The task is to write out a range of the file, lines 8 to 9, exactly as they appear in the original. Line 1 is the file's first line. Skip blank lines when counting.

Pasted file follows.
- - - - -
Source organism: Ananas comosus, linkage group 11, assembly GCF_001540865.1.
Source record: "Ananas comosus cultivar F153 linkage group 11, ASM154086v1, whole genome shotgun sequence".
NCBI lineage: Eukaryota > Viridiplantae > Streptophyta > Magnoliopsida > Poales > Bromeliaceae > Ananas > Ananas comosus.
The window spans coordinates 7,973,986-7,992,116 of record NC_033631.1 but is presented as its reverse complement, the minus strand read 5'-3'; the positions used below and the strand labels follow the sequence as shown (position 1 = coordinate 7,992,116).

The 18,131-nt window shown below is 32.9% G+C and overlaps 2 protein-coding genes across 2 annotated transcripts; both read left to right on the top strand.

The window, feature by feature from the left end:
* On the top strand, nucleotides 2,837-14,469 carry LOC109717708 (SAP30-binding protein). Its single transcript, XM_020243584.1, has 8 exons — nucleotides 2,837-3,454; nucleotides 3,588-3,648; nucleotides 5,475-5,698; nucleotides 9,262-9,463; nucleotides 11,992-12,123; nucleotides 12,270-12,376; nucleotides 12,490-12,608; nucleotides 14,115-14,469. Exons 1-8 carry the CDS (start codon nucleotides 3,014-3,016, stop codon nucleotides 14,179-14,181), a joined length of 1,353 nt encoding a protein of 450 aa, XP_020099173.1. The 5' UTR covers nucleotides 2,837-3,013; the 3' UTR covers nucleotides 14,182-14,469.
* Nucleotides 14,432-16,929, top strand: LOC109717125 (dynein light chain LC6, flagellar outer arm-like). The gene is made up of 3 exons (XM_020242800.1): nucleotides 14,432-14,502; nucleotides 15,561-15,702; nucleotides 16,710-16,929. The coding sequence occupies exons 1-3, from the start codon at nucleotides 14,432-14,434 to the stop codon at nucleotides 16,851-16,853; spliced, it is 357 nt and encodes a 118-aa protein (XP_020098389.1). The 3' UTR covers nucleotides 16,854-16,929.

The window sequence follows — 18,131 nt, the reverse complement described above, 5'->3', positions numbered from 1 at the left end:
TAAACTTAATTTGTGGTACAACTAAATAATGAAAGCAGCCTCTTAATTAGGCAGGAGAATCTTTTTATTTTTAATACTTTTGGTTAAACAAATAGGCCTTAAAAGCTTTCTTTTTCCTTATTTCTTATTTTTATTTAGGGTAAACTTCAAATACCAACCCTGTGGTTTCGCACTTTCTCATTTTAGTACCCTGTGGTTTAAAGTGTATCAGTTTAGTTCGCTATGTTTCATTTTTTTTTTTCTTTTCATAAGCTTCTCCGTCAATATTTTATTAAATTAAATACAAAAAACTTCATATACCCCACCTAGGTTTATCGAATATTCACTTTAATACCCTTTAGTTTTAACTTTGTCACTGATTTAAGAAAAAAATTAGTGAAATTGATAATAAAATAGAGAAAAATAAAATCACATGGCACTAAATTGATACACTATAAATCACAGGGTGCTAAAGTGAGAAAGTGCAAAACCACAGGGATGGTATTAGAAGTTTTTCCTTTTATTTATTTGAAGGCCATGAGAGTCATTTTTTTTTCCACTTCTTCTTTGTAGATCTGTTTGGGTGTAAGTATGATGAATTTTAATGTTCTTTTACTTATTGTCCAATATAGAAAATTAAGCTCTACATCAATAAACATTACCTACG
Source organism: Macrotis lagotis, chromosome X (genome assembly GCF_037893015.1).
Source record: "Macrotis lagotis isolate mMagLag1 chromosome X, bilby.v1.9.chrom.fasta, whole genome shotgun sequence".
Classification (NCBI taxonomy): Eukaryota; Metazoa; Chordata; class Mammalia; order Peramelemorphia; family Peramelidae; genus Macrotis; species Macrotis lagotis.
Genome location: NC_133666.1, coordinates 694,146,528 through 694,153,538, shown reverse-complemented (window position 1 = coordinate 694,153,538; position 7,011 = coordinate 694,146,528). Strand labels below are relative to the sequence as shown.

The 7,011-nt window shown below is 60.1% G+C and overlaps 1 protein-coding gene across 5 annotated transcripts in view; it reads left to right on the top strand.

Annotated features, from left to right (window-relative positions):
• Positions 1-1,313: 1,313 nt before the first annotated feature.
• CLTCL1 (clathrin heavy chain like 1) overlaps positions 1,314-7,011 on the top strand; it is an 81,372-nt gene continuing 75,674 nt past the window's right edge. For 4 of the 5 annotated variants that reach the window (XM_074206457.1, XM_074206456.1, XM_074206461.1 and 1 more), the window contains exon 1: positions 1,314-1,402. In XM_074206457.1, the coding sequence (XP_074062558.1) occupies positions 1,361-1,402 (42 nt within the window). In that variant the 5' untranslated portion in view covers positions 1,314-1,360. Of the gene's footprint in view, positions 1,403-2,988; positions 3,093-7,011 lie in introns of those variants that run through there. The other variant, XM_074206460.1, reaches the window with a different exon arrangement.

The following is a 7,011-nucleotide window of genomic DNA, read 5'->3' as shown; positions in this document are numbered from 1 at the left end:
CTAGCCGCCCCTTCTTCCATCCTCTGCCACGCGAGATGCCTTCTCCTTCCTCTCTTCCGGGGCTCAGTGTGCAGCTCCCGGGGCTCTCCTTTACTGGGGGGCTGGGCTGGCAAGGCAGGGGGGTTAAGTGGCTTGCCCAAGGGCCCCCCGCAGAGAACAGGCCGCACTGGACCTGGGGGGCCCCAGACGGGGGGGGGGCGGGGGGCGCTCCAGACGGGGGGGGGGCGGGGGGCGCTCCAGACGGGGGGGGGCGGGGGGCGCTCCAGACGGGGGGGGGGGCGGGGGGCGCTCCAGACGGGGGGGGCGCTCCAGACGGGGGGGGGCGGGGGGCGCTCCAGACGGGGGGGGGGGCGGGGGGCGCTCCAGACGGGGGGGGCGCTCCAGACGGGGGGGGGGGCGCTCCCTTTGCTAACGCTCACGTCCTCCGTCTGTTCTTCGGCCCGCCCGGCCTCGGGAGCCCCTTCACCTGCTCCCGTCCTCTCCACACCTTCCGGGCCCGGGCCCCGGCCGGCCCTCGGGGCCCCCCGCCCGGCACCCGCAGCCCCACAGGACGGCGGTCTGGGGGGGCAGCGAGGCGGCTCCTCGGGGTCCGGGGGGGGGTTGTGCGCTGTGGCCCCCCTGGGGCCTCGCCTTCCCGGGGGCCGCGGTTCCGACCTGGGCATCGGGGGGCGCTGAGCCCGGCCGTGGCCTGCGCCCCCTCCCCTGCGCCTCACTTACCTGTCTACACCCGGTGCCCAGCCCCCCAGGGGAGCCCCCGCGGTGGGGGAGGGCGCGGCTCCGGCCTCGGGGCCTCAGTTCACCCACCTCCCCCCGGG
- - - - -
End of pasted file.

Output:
* Nucleotides 14,432-16,929, top strand: LOC109717125 (dynein light chain LC6, flagellar outer arm-like). The gene is made up of 3 exons (XM_020242800.1): nucleotides 14,432-14,502; nucleotides 15,561-15,702; nucleotides 16,710-16,929. The coding sequence occupies exons 1-3, from the start codon at nucleotides 14,432-14,434 to the stop codon at nucleotides 16,851-16,853; spliced, it is 357 nt and encodes a 118-aa protein (XP_020098389.1). The 3' UTR covers nucleotides 16,854-16,929.

The window sequence follows — 18,131 nt, the reverse complement described above, 5'->3', positions numbered from 1 at the left end: